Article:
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Red Sox prospect Garin Cecchini can really hit

Let's not exhaust all of our enthusiasm on Xander Bogaerts and Jackie Bradley -- Garin Cecchini can really play, too.

Mark J. Rebilas-USA TODAY Sports

Everyone agrees that Garin Cecchini can hit.

"Excellent hand/eye coordination; natural bat-to-ball skills; hit tool could end up well above average," says Baseball Prospectus.

"He showed he could really hit, projecting as a consistent .300-plus hitter whose future hit grade is a 65 or a 70," states Keith Law.

"Cecchini has what one evaluator called a 'magic barrel' that allows him to send liners up the middle and to left-center field," writes Baseball America.

The consensus is in -- something rare in the ever-more-popular field of prospect evaluating -- and the consensus tells us that Cecchini is adept at hitting the ball and at reaching base. And while scouting minor-league numbers can lead to improper evaluations, one glance at Cecchini's stats from last season tells you he can hit, too.

Cecchini hit .322/.443/.471 in 557 PA nearly equally split between High-A and Double-A in 2013, in what was his age-22 season. He walked more than he struck out, did not slow down after a mid-season promotion to Portland, and is now largely considered the third-best prospect in Boston's system, behind only the immortal Xander Bogaerts and Jackie Bradley Jr.

Yet despite the glowing reviews of Cecchini's hit tool, his insane 2013 season and his proximity to the majors, it's hard to find a source that thinks Cecchini is going to be a star. We hear "average major leaguer" or "potential role-6" tied to Cecchini quite frequently, but he's never cited as among the best prospects in the game.

When you consider just how rare an elite hit tool is, I'm not sure that's fair.

20130714_jla_ae5_056Photo credit: USA TODAY Sports

There are holes in Cecchini's game, to be sure. The first knock you'll hear against Cecchini is that he lacks prototypical power for a third baseman, and this is true. Cecchini has hit just 14 homers in 1,216 professional plate appearances to this point in his career, although his 83 doubles have elevated his career slugging to .457. Some scouts hold out hope that Cecchini will blossom into a 20-homer threat in his prime, but his swing is designed for contact, not pop, and as one scout I asked put it, Cecchini's body is already maxed out, making it less likely he'll add power in the future.

Cecchini's defense is also routinely and fairly criticized. He possesses good instincts and a passable arm at the hot corner, but his actions are stiff and his ceiling is as an average defender there. He lacks the range to play shortstop, does not project as a plus defender as a corner outfielder, and his profile would be even more out of place at first base, where power is practically a prerequisite to playing time.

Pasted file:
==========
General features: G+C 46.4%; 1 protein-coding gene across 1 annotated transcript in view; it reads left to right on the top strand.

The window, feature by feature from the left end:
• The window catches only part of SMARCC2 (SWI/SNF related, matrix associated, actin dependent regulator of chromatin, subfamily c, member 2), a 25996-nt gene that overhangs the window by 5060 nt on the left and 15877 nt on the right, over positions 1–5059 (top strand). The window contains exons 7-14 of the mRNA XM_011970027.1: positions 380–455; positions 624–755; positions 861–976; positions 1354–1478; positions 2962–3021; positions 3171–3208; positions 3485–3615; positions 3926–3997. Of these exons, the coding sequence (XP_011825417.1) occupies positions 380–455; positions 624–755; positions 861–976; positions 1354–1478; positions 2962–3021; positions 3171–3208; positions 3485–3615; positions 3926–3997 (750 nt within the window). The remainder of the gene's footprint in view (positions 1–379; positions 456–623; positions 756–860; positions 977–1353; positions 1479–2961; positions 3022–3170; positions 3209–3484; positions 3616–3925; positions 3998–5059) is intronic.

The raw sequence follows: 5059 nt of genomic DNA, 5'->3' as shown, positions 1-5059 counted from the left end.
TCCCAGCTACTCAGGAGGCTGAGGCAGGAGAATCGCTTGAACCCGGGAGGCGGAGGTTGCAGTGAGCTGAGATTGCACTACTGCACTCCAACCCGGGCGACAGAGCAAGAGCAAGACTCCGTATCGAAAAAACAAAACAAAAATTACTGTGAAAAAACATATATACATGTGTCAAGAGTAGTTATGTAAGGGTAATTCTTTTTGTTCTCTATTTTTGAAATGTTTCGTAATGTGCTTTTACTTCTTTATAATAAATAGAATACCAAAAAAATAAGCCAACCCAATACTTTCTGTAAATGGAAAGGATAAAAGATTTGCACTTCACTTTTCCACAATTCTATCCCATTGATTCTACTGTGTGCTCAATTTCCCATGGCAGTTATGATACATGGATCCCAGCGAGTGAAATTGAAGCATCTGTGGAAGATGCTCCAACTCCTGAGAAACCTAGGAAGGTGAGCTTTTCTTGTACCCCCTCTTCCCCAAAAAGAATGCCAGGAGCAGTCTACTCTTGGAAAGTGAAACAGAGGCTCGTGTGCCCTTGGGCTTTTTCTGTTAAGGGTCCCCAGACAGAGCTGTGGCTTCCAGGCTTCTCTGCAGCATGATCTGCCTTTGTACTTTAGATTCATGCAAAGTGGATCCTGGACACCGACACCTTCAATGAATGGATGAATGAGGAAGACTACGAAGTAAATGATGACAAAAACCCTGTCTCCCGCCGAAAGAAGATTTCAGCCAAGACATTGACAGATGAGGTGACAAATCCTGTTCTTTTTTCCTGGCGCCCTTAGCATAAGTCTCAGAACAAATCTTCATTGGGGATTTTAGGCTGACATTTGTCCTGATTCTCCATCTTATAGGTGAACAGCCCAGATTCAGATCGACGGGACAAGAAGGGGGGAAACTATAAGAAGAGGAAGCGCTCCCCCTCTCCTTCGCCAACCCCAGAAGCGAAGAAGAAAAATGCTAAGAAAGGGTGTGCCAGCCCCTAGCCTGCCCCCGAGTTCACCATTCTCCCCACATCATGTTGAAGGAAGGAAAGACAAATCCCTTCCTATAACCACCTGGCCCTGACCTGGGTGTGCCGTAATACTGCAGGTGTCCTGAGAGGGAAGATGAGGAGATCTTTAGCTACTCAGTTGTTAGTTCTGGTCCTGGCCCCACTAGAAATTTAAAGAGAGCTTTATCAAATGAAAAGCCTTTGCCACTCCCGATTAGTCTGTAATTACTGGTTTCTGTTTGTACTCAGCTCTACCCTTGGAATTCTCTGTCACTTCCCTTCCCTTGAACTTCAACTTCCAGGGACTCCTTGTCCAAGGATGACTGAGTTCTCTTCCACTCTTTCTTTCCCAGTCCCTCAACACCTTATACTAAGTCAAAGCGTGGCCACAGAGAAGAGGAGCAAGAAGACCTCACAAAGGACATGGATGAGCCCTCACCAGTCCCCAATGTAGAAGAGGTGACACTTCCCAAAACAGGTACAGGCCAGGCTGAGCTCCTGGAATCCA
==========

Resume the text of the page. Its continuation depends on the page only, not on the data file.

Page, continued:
These flaws, plus the Red Sox organizational depth, muddle Cecchini's big league future in Boston. If Will Middlebrooks can even average out his 2012 and 2013 campaigns, he should not be moved from third base. He's a superior defender to Cecchini, and 25-homer power from the right side of the plate is an increasingly rare commodity in today's game.

The Red Sox have an abundance of corner outfield options right now, with Shane Victorino firmly entrenched in right and Daniel Nava, Johnny Gomes, Mike Carp, and perhaps even Grady Sizemore vying for time in left field. And with Mike Napoli signed for the next two seasons, Cecchini is also blocked at first base, where he'd profile quite strangely anyway. This still figures to be the case in late-2014 or early-2015, when Cecchini will likely be ready for the majors.

But at a certain point, the Red Sox should consider making room for Cecchini, as his skill set -- reaching base -- is the one most conducive to scoring runs on a regular basis. Just 37 players hit above .300 last season, and just 79 posted an OBP better than .350 (min 100 PA). Those benchmarks aren't just attainable for Cecchini -- he could surpass them with regularity in his prime.

Third baseman last season hit .256/.317/.398 for a wRC+ of just 97 last season. Left fielders hit .252/.320/.399 with a wRC+ of 99. Even first baseman, who play the most hallowed of offensive positions, hit .254/.332/430, with a wRC+ of 110 -- a high standard, to be sure, but hardly unattainable.

Find a scout who thinks Cecchini will hit worse than .275 or reach base at a lower clip than .330. Good luck with that. And while Cecchini's power is indeed a question mark moving forward, it's not as though he's a lock to fall short of the .400 plateau thanks to his penchant for hitting doubles and potential to hit 12-15 homers with added selectivity and strength.

The hit tool is the most important tool for a minor-league hitter to possess. Without the hit tool, power is useless and speed can't be leveraged. Without a hit tool, excellent defenders are left only as late-inning replacements. And without a hit tool, even the most disciplined batters will have difficulty reaching base, unable to rely on the walk alone to get the job done.

Cecchini has one of the better hit tools in the minors, and for that reason alone he deserves more respect.